Backyard mound-builder (Alectura lathami)
Whether building nesting mounds or just scratching around, the Australian brush-turkey is a common resident of many rainforest national parks and an occasional visitor to suburban gardens. The brush-turkey is one of three Australian species of mound-building birds, or megapodes. The other two species are the mallee fowl and the orange-footed scrubfowl. All are descendants of birds once found in the ancient land mass of Gondwana. Their closest relatives now live only in Papua New Guinea and South America. While the brush-turkey is common in areas of good habitat, its numbers have declined dramatically in several areas. For the brush-turkey to survive in urban areas, people must respect its natural behaviour. With proper precaution, brush-turkeys can live in urban areas without destroying much-loved gardens. Besides, watching a brush-turkey build and take care of its nest is intriguing and can give people in the city an insight into the life of a unique Australian animal.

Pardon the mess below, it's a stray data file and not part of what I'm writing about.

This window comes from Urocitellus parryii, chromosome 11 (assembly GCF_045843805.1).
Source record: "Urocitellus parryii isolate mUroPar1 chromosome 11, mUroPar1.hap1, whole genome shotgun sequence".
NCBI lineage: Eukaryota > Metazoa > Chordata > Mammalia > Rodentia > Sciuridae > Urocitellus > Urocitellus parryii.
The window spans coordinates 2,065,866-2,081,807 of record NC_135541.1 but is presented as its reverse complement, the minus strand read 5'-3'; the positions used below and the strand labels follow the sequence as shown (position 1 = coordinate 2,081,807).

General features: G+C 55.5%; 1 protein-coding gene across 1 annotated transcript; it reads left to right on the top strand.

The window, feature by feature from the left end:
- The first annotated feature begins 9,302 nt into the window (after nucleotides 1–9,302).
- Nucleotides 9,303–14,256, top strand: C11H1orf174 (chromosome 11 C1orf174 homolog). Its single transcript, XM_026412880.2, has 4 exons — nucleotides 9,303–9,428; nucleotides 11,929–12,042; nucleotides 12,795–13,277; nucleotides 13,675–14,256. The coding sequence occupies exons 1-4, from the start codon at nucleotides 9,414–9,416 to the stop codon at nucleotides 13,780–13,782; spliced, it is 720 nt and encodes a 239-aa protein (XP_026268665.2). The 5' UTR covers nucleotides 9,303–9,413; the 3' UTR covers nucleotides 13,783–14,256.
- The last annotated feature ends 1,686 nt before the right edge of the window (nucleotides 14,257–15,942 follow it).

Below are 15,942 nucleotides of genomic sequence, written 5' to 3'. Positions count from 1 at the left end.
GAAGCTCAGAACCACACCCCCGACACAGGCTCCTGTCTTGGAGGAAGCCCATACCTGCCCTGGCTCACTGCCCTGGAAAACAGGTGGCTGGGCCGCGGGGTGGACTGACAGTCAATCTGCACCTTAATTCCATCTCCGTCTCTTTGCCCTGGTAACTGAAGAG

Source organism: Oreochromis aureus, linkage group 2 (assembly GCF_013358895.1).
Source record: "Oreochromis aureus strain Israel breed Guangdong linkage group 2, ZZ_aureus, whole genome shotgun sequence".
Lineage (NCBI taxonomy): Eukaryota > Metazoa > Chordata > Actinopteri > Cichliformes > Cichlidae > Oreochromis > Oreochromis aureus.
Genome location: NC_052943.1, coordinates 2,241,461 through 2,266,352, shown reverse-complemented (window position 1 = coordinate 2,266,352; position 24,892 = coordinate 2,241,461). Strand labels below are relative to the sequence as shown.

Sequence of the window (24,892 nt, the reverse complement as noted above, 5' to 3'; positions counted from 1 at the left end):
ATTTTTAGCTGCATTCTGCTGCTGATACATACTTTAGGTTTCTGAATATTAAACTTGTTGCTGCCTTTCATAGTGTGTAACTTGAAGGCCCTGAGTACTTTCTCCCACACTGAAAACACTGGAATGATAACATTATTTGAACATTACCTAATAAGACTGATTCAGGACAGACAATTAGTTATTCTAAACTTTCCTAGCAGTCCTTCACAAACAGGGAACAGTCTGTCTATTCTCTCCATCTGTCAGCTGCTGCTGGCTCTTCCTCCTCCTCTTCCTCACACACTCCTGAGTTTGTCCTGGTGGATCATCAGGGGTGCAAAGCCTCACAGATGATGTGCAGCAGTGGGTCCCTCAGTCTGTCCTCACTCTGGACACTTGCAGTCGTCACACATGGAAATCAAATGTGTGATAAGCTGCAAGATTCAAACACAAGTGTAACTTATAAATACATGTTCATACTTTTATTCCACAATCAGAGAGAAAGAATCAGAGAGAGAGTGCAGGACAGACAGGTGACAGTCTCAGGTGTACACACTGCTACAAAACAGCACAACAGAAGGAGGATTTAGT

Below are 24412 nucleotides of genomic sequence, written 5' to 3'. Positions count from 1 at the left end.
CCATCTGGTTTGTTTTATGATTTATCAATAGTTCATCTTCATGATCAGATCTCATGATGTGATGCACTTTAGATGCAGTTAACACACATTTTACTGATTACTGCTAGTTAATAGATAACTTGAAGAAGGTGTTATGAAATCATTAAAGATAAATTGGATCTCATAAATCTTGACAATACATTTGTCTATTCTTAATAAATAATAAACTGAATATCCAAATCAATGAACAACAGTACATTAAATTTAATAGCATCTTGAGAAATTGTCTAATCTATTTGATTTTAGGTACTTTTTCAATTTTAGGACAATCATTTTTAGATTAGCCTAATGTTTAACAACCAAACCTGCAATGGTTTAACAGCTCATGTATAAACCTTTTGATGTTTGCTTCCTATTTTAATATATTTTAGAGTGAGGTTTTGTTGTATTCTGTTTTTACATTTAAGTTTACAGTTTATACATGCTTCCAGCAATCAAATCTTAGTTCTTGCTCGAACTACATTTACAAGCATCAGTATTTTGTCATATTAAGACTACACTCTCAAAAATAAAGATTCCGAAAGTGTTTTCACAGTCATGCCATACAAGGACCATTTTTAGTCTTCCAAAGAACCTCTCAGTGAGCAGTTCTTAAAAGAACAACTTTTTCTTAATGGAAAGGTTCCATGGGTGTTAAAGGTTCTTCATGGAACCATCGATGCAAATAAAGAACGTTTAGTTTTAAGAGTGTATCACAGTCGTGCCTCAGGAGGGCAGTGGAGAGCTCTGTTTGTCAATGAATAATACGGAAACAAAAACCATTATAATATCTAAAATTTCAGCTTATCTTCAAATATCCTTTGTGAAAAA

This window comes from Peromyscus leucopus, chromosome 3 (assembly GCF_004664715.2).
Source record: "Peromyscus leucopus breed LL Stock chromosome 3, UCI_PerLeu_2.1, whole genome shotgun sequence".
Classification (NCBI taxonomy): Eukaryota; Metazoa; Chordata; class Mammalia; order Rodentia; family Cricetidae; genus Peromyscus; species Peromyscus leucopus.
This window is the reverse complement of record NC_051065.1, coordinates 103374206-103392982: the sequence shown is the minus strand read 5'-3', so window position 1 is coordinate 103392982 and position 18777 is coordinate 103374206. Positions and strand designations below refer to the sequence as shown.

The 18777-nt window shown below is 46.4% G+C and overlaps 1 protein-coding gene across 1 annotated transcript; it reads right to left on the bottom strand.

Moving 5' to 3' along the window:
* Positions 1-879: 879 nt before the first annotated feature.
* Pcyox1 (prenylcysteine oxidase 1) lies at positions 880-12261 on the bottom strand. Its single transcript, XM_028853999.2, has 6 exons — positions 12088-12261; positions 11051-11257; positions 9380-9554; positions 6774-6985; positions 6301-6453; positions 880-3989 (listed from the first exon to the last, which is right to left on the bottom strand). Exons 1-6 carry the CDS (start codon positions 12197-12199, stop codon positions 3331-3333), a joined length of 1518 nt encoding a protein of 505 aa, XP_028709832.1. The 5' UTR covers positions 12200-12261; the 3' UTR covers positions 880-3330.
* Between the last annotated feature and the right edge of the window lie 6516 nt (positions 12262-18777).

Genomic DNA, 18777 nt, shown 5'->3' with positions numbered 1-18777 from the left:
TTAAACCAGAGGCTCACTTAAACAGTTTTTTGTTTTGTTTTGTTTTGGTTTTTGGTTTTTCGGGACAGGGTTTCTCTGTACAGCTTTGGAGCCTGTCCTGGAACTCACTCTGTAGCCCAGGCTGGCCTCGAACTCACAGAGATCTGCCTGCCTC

What does it look like?
A large bird, the brush-turkey is 60–75cm long and has a wingspan of 85cm. Males and females are a similar size. Coloured blue-black, the brush-turkey has an upright fanlike tail and grey-edged breast feathers. It has strong legs and a naked deep red head and neck. The male has a large, bright yellow wattle while the female’s is smaller and paler. Chicks don’t look much like their parents, as they’re small, plump birds with rich brown feathers. They grow fast though, and within a few months a chick will have the dull blue-black plumage of the adult and the characteristic upright tail. Also, its head and neck will have become a featherless rich pink.
Where does it live?
Brush-turkeys live in rainforests near the coast and in scrubs further inland. They spend most of their time on the ground but roost in trees at night. Found from Cape York Peninsula in far north Queensland to Gosford on the central coast of New South Wales, the brush-turkey spends most of its time alone. Naturally shy in the bush, the bird becomes used to people when living in the suburbs. While the bird may look slow while scratching among leaves looking for food, it can run fast when disturbed. A quiet bird, the brush-turkey can sometimes be heard making soft grunts. Males have a deep three-noted booming call.
What does it eat?
Brush-turkeys eat insects, native fruits and seeds. Adult birds feed throughout the day. Young birds forage for food in the pre-dawn light and in the twilight to avoid predators.
How does it breed?